Wine Recommendation
  Sign In
Subscribe to our newsletter
Bookmark and Share  
print this review     

Wine Recommendation

Wine:Pellegrini Vineyards 2001 Merlot  (North Fork of Long Island)

Pellegrini Vineyards

2001 Merlot
(North Fork of Long Island)

With the recent 2006 vintage, Pellegrini Vineyards in Cutchogue celebrated its 15th year. Australian-born winemaker Russell Hearn is known for making flavorful wines that tend to be good values in a local industry that is sometimes plagued by over-priced, under-delivering wines. True to his Australian heritage, Hearn applies some of Long Island's most cutting edge techniques, but he doesn't try to make Aussie-style wines -- thankfully. North Fork grapes just don't get ripe enough for those big, jammy styles.

Pellegrini Vineyards also makes enough wine every year that they don't need to rush their wines to the store shelves. This wine is an excellent example of that.

While many wineries are releasing Merlots from 2003 or even 2004, Hearn is only now releasing his 2001 -- a truly impressive wine from one of Long Island's best ever vintages.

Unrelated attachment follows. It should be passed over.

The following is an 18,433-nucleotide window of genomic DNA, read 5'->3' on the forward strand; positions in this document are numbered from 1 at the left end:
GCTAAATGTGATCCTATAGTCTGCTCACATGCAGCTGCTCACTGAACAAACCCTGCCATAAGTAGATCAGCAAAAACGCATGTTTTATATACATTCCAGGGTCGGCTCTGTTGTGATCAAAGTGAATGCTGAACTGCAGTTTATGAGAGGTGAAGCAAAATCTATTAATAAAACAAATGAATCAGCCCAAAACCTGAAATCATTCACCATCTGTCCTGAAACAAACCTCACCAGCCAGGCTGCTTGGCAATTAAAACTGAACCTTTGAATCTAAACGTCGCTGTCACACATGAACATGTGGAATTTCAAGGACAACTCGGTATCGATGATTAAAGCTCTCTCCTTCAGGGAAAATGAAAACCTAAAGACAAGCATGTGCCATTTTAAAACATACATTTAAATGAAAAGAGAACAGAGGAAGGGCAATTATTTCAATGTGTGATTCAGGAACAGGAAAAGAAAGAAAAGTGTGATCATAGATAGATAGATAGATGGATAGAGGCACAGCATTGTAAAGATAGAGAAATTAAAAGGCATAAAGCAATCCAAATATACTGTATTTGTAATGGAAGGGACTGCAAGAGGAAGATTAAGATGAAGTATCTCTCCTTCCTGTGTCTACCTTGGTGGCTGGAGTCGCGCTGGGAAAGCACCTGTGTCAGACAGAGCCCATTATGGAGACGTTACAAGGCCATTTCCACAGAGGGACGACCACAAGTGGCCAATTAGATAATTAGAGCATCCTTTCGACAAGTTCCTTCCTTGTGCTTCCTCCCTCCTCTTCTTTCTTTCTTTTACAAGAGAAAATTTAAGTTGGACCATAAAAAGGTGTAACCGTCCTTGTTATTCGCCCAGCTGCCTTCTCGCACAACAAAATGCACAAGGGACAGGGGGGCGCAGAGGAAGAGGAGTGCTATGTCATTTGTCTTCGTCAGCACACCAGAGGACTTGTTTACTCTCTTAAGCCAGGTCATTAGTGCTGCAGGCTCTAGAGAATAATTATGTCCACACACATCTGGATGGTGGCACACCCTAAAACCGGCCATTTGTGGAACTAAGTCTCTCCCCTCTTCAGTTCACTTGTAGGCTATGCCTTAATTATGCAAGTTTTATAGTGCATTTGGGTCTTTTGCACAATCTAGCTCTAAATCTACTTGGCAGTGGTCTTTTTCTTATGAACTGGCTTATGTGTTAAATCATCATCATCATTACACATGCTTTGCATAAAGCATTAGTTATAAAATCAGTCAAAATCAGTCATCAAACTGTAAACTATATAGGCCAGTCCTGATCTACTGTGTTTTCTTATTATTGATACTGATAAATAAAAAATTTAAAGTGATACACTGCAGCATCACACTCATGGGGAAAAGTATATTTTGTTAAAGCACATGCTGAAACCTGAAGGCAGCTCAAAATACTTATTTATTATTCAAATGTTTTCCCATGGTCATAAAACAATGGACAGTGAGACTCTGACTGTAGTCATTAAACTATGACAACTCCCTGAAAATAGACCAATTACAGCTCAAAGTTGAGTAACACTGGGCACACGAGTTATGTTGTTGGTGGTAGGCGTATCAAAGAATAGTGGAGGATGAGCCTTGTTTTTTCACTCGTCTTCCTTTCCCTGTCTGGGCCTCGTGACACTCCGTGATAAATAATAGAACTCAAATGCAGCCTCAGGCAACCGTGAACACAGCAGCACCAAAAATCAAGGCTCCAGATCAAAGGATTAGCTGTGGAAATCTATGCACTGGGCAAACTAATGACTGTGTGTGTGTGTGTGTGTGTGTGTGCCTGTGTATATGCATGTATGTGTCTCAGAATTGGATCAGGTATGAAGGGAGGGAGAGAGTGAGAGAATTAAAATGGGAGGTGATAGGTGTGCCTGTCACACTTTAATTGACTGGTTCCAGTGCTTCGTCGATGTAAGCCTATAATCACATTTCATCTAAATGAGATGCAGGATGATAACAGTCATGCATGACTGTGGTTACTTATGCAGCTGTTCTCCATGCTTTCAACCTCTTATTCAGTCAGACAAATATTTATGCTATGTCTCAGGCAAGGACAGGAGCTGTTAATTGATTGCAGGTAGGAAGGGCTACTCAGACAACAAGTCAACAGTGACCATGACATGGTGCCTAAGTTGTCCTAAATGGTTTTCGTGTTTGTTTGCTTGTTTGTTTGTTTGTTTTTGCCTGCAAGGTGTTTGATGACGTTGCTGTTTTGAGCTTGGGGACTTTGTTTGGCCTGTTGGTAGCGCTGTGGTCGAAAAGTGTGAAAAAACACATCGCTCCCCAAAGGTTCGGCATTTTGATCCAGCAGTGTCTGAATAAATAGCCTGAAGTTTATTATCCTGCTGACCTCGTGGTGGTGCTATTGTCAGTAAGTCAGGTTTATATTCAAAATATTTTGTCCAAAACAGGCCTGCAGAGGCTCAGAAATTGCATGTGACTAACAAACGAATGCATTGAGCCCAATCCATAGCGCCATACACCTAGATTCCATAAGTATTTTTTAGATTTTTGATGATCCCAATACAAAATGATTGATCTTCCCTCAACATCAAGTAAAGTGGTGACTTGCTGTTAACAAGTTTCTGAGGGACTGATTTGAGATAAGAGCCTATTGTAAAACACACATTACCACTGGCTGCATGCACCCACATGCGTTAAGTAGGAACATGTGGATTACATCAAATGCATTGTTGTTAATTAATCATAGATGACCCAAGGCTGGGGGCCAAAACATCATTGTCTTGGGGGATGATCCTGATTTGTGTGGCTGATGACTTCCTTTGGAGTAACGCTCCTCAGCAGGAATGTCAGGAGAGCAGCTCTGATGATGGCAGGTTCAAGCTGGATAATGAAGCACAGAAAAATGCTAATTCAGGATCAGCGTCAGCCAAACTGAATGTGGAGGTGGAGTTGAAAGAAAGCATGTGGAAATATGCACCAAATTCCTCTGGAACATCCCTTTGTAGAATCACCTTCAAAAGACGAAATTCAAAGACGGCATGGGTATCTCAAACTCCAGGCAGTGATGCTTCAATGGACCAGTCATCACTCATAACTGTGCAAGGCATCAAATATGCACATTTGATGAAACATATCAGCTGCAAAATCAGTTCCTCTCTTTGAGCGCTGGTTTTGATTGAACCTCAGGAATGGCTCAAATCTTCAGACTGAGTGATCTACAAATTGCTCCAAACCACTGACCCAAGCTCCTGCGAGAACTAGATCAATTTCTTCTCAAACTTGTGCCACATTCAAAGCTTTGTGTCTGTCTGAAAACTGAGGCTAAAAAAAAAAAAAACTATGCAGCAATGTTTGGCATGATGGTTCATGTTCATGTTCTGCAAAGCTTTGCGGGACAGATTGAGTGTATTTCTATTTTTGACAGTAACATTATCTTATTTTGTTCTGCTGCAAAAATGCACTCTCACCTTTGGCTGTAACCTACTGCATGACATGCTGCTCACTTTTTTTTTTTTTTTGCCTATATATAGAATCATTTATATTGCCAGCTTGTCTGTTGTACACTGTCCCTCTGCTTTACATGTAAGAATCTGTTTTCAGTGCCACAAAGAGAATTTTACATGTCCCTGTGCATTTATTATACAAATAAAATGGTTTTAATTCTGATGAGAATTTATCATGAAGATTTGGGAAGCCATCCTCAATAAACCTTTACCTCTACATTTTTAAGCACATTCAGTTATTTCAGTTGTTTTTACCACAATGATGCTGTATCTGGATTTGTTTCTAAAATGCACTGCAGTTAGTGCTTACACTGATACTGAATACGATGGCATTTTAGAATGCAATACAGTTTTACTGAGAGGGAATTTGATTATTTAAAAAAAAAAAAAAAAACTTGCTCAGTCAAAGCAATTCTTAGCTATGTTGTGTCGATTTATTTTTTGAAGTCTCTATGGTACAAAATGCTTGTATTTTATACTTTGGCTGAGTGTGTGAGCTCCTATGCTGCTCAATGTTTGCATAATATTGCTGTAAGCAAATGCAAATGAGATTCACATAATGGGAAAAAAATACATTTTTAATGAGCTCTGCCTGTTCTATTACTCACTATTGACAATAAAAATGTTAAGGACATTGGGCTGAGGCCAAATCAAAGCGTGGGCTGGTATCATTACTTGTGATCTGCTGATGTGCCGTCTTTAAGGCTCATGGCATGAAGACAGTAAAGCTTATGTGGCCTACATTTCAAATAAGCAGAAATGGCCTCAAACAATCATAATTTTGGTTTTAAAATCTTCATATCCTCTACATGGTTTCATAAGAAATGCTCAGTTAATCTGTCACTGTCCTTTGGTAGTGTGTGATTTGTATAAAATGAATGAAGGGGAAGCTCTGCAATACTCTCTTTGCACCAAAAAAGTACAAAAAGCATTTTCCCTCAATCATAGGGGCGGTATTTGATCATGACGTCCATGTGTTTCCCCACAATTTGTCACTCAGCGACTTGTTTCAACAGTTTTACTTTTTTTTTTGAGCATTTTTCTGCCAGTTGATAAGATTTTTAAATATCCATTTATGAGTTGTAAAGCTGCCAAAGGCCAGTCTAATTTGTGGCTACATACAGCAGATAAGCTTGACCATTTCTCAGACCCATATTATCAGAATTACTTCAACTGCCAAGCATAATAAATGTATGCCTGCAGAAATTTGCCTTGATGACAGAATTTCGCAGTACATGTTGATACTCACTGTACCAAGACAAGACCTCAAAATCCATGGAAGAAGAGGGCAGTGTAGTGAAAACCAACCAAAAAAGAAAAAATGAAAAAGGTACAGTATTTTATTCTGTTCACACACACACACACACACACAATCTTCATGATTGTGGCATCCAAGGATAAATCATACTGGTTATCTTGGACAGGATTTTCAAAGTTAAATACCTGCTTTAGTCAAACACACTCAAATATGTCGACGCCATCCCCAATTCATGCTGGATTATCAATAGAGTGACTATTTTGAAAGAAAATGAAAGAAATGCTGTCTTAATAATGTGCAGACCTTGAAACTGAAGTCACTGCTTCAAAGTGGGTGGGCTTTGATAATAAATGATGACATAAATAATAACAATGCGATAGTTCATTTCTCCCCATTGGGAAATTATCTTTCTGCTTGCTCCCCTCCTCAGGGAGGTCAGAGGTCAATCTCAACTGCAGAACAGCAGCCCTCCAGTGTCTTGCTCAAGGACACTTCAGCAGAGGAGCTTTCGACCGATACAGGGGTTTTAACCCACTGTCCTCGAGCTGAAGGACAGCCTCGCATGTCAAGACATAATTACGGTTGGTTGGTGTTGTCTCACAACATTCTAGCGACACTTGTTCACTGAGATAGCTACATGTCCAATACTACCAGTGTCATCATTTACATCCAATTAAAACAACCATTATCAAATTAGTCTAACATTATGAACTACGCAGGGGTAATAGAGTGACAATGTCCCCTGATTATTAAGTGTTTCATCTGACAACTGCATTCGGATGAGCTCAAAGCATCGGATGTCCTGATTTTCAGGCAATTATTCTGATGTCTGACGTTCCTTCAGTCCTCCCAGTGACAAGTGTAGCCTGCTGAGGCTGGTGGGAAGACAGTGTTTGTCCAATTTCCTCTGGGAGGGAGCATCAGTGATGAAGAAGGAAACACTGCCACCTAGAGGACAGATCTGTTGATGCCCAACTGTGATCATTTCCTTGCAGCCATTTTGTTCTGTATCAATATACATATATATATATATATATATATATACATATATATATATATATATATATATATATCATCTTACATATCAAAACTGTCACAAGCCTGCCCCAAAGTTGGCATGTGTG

Bottled unfiltered, this Merlot is dark and dense in the glass with a plentiful nose of dark fruits -- think ripe blackberries, blueberries and plums -- with notes of vanilla and anise. Fruit-forward with ripe, full flavors, it displays delicious but not jammy blackberry and black cherry flavors, hints of vanilla, licorice, eucalyptus and black pepper. Ripe but medium firm tannins provide structure and hint at a long cellar life.

Reviewed January 13, 2007 by Lenn Thompson.

Other reviewed wines from Pellegrini Vineyards


The Wine

Winery: Pellegrini Vineyards
Vintage: 2001
Wine: Merlot
Appellation: North Fork of Long Island
Grape: Merlot
Price: 750ml $19.99

Review Date: 1/13/2007

The Reviewer

Lenn Thompson

Lenn Thompson writes about New York wines for Dan's Papers,
Long Island Press, Long Island Wine Gazette, Edible East End
and Two words describe his taste in wine — balance and nuance. Lenn prefers food-friendly, elegant wines to jammy, over-extracted fruit bombs and heavy-handed oak. When reviewing, Lenn tastes each wine three times — alone right after opening, with food, and again the next day — believing that 90-second reviews are unrealistic and not how the average person enjoys wine.